With plans to cover more than 1.3m sq ft, the data centre project tabled for Co Clare will create 250 permanent jobs in the area.
Another attempt to build a new data centre in the west of Ireland is being made. This time, the planning application is for the Art Data Centres campus, a €1.2bn project on a 145-acre site in Ennis, Co Clare.
The build of the Ennis data centre campus has been identified by Clare County Council as key to its economic plans for the area.
“Development of this data centre campus has been specifically identified as a transformational site by Clare County Council in its draft Ennis 2040 Economic & Spatial Plan and is in accordance with the Government’s role for data centres in Ireland’s enterprise strategy,” said Tom McNamara, whose consultancy will manage the development.
“More dispersed data centre developments like this help diversify economic growth and job creation to regions outside of Dublin.”
The mega data centre campus proposed will span 1.3m sq ft. It will consist of a vertical farm and six two-storey data halls designed on a flexible and modular basis.
An on-site energy centre will include 18 lean burn natural gas engines. Each generator will have its own 25m flue.
Construction of the campus is expected to take six years, creating 1,200 construction jobs. When operational, 250 data centre jobs will be available at the site.
McNamara outlined the advantages of the Ennis site, which was rezoned as a data centre-specific enterprise site in 2019. “Because of its access to power, fibre and location close to Shannon International Airport, it is a natural home for this project,” he said.
Power and protests
The proposed Art Data Centres campus will be adjacent to the Ennis EirGrid network sub-station. This will provide a high level of energy supply that is both diverse and resilient.
It is also believed that connecting to the EirGrid network will provide access to low-carbon energy generated from wind energy along Ireland’s west coast.
This grid power will be supplemented by the on-site gas-based energy centre. The aim is for this aspect of the project to benefit from Gas Networks Ireland’s own low-carbon goals and its plan to gradually replace natural gas with green hydrogen and biomethane over the coming years.
The planning application has been compiled following a public consultation by Tom McNamara & Partners, which was conducted via an interactive online presentation due to Covid-19 restrictions.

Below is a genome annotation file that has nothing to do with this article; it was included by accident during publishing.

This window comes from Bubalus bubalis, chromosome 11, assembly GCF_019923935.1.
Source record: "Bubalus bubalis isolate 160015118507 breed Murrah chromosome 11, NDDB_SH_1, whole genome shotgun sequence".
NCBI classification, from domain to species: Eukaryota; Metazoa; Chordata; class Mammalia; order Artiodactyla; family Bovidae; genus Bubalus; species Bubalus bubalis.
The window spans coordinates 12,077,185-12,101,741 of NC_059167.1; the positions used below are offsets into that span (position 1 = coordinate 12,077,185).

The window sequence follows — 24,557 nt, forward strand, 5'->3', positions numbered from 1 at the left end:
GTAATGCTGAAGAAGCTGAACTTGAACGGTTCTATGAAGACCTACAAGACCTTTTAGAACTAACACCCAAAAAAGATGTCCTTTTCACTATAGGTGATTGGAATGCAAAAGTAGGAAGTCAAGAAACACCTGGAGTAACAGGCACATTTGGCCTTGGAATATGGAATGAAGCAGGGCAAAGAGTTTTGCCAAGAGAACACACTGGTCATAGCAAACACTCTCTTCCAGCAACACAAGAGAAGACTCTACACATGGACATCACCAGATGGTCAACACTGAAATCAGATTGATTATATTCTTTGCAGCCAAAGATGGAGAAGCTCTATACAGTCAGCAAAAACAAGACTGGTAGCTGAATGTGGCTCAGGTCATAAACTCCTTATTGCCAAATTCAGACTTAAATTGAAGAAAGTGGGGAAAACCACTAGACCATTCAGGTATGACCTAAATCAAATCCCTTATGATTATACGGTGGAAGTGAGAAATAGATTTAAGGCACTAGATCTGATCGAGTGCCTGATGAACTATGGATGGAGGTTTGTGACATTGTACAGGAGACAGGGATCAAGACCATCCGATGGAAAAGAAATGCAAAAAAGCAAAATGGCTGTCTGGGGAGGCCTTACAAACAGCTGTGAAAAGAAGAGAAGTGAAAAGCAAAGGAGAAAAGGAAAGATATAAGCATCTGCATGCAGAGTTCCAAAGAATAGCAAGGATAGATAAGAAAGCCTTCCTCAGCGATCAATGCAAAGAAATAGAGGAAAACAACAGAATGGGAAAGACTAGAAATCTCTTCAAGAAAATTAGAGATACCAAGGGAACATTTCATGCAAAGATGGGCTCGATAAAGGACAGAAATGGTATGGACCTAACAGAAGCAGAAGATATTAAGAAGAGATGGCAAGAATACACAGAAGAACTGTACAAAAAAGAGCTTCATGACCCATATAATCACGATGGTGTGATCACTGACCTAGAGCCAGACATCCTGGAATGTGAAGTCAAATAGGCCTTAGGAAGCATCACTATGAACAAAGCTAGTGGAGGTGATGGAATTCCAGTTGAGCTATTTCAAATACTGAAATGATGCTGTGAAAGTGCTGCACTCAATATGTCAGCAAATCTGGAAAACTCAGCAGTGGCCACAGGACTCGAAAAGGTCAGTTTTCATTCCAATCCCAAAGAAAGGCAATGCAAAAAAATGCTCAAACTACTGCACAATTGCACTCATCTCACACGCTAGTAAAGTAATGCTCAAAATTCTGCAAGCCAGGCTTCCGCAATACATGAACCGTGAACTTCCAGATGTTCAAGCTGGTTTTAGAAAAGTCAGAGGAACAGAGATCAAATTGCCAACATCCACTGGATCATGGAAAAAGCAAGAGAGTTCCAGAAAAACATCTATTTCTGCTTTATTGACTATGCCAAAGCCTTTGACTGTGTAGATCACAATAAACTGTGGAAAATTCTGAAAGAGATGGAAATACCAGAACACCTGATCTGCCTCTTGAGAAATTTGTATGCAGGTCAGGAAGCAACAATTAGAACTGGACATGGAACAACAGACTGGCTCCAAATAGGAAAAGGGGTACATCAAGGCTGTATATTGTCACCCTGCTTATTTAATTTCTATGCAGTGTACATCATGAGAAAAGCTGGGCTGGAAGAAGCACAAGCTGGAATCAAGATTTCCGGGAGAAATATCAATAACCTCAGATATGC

If permission is cleared, construction is set to begin in late 2022.
The Ennis site will have hurdles to clear with the public in its planning process. In 2019, local residents strongly objected to the rezoning of the site on the Tulla Road leading out of Ennis, and suggested that the council should have selected a more suitable brownfield site.
These residents have been advised that their concerns can be raised at the planning application stage.
A retry for regional data centres
The Art Data Centres project could benefit from changes to the planning process for data centres driven by the failed completion of another project proposed for the west of Ireland.
Apple’s much-anticipated Athenry data centre secured planning permission for a site purchased in 2014. The €850m data centre was expected to be completed by 2017 but years of delays, appeals, planning issues, court shortages and protests for and against the project led the Big Tech giant to call it off in 2018.
However, Apple’s Athenry dream may yet be revived. The company’s planning permission for the site expires in September 2021, but it has applied for a five-year extension. A decision is due on the matter in August.
In the case of Apple’s data centre, the key objection to the project was that its environmental impact had not been adequately assessed before permission was granted.
Art Data Centres will submit an environmental impact statement with its planning application.
Earlier this week, Irish data centre company EngineNode was given permission to build a data storage facility in Clonee, Co Meath, despite appeals to stop the project by environmental groups.
EngineNode applied for a 10-year planning permission for the development of a data storage facility on the 60-acre site in 2019. Last year, environmental groups An Taisce and Friends of the Irish Environment (FIE) lodged appeals against Meath County Council’s original grant of permission.
They said that Ireland already hosted a disproportionate number of data centres in western Europe and that any additional infrastructure would put pressure on the national grid.
Ireland at the time had 10 data centres under construction that would add 202MW to the grid, while another 31 with planning permission would add 629MW, according to FIE.
According to a report by grid operator EirGrid, data centres will put added pressure on electricity supply in Ireland and could account for 29pc of demand by 2028.